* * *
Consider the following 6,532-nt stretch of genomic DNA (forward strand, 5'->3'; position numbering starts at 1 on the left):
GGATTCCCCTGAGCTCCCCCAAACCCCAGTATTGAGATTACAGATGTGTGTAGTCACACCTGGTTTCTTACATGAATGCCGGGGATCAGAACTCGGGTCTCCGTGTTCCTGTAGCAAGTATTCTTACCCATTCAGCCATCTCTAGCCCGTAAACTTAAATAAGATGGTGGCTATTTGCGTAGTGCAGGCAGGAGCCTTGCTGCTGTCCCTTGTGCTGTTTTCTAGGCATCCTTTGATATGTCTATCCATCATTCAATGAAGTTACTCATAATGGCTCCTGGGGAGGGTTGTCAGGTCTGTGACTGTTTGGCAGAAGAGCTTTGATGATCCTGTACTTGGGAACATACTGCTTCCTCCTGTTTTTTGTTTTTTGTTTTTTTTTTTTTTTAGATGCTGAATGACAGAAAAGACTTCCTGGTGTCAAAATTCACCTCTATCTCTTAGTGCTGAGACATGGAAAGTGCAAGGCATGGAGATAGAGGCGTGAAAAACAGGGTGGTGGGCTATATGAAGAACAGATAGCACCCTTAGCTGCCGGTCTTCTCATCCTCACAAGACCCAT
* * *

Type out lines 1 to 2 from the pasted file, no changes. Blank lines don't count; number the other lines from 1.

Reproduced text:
Consider the following 6,532-nt stretch of genomic DNA (forward strand, 5'->3'; position numbering starts at 1 on the left):
GGATTCCCCTGAGCTCCCCCAAACCCCAGTATTGAGATTACAGATGTGTGTAGTCACACCTGGTTTCTTACATGAATGCCGGGGATCAGAACTCGGGTCTCCGTGTTCCTGTAGCAAGTATTCTTACCCATTCAGCCATCTCTAGCCCGTAAACTTAAATAAGATGGTGGCTATTTGCGTAGTGCAGGCAGGAGCCTTGCTGCTGTCCCTTGTGCTGTTTTCTAGGCATCCTTTGATATGTCTATCCATCATTCAATGAAGTTACTCATAATGGCTCCTGGGGAGGGTTGTCAGGTCTGTGACTGTTTGGCAGAAGAGCTTTGATGATCCTGTACTTGGGAACATACTGCTTCCTCCTGTTTTTTGTTTTTTGTTTTTTTTTTTTTTTAGATGCTGAATGACAGAAAAGACTTCCTGGTGTCAAAATTCACCTCTATCTCTTAGTGCTGAGACATGGAAAGTGCAAGGCATGGAGATAGAGGCGTGAAAAACAGGGTGGTGGGCTATATGAAGAACAGATAGCACCCTTAGCTGCCGGTCTTCTCATCCTCACAAGACCCAT